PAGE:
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The ScanEagle UAS manufactured by Boeing subsidiary Insitu has logged more than one million flight hours in military and civilian applications. It can be equipped with multiple payload capabilities, including high-definition imaging. Now the familiar UAS is about to be equipped with a new fuel cell propulsion system.
Ballard Power Systems will develop the next generation of fuel cells for unmanned aircraft systems and collaborate with Insitu.
Ballard received a follow-on contract with Insitu for extended durability testing of the next-generation 1.3-kilowatt fuel cell propulsion system for the fixed-wing ScanEagle.
The two companies have partnered over the past two years on an earlier generation fuel cell system. They will now work on integrating a complete hydrogen power system for small unmanned fixed-wing and vertical-take-off-and-landing (VTOL) drones into the ScanEagle platform. According to uasmagazine.com, successful flight testing was announced in mid-2017.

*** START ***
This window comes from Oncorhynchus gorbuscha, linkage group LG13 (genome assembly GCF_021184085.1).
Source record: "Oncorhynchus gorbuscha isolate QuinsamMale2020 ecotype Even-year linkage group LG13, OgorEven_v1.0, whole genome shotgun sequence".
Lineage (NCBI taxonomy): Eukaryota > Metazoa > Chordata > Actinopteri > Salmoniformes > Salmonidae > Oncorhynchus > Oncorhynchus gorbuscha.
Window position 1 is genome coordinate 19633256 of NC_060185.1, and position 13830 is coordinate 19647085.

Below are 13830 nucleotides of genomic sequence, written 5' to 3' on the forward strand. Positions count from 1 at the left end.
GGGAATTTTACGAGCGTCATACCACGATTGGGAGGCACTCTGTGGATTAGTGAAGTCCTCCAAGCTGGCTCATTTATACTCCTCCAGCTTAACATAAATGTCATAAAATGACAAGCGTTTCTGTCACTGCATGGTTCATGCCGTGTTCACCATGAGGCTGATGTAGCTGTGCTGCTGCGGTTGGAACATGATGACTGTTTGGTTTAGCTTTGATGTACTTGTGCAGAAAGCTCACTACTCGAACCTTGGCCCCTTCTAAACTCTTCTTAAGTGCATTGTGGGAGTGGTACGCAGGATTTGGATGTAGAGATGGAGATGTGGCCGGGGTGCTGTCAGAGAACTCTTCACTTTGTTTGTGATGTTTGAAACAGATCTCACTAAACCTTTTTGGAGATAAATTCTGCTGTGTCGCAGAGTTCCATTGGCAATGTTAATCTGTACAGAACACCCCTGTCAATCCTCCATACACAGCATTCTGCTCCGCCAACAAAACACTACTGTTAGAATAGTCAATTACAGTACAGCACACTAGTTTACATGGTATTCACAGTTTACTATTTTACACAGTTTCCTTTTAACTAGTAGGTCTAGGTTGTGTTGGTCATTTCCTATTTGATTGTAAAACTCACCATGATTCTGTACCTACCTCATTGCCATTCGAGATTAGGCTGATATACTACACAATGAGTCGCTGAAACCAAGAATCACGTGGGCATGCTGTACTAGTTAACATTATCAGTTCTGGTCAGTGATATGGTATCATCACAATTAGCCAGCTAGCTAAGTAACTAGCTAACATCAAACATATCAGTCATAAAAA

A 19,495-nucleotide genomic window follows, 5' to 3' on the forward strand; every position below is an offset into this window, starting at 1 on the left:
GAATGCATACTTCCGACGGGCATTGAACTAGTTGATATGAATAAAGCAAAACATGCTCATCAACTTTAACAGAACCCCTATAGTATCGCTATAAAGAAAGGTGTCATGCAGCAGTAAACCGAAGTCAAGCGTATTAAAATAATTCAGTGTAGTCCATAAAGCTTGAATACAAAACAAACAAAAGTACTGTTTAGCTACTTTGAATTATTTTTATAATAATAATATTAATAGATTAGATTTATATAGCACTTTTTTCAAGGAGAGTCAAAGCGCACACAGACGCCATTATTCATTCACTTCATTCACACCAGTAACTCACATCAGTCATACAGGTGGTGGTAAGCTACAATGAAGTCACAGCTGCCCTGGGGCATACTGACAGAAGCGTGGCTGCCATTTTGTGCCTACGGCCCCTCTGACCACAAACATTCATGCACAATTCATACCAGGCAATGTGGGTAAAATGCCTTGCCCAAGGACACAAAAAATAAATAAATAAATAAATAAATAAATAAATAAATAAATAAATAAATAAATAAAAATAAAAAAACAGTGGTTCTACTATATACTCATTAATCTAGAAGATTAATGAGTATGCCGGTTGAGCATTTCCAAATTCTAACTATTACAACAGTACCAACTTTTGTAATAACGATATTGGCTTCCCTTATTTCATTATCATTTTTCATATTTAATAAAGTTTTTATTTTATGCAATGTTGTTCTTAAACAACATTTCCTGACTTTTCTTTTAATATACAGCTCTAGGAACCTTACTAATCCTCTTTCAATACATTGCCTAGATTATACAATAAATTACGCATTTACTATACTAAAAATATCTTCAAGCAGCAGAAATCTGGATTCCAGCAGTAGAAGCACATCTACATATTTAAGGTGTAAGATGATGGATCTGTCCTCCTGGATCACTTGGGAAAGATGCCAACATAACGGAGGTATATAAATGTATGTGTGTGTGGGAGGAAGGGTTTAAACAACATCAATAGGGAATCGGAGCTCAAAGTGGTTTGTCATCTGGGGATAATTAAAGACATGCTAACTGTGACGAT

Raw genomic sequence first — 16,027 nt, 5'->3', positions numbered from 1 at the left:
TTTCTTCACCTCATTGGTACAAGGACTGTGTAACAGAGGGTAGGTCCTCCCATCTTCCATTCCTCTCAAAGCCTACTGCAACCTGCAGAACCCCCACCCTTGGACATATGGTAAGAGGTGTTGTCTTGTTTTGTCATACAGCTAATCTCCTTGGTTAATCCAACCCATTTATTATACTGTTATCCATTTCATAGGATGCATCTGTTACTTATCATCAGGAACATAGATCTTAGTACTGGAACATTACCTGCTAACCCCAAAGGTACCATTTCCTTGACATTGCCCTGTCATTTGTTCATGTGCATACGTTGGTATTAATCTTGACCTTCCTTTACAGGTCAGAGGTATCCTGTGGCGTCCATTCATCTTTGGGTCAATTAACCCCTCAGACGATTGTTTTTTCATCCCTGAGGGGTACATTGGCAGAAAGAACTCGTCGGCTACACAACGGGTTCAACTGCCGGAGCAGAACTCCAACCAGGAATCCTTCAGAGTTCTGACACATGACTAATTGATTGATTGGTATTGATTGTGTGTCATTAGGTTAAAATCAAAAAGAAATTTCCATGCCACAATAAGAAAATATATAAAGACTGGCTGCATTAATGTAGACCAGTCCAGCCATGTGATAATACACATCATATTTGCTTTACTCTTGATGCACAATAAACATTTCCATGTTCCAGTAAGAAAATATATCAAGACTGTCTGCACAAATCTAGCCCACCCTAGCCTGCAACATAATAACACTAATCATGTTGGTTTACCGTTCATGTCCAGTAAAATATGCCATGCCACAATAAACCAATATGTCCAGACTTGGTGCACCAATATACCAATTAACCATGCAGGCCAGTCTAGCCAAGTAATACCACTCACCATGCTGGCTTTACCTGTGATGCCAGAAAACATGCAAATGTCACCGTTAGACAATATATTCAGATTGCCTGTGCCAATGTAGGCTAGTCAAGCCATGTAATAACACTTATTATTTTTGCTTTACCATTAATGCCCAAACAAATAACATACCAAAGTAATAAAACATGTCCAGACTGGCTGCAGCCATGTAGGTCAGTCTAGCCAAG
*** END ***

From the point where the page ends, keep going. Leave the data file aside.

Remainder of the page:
According to Ballard, its fuel cell propulsion system delivers a number of important advances, including increased power density, reduced cost and extended lifetime. The company said the increase in rated power—without an appreciable increase in size or weight—is a significant development for UAS applications.
“This new fuel cell has the potential to deliver a range of benefits compared to the use of an internal combustion engine, or ICE, to power the ScanEagle,” said Phil Robinson, vice president of unmanned systems at Protonex, a Ballard subsidiary. “These benefits are likely to include an increase in reliability and available electrical power along with a simultaneous reduction in audible noise, thereby enabling lower altitude missions.”
Further performance tests and customer demonstrations will be held in 2018.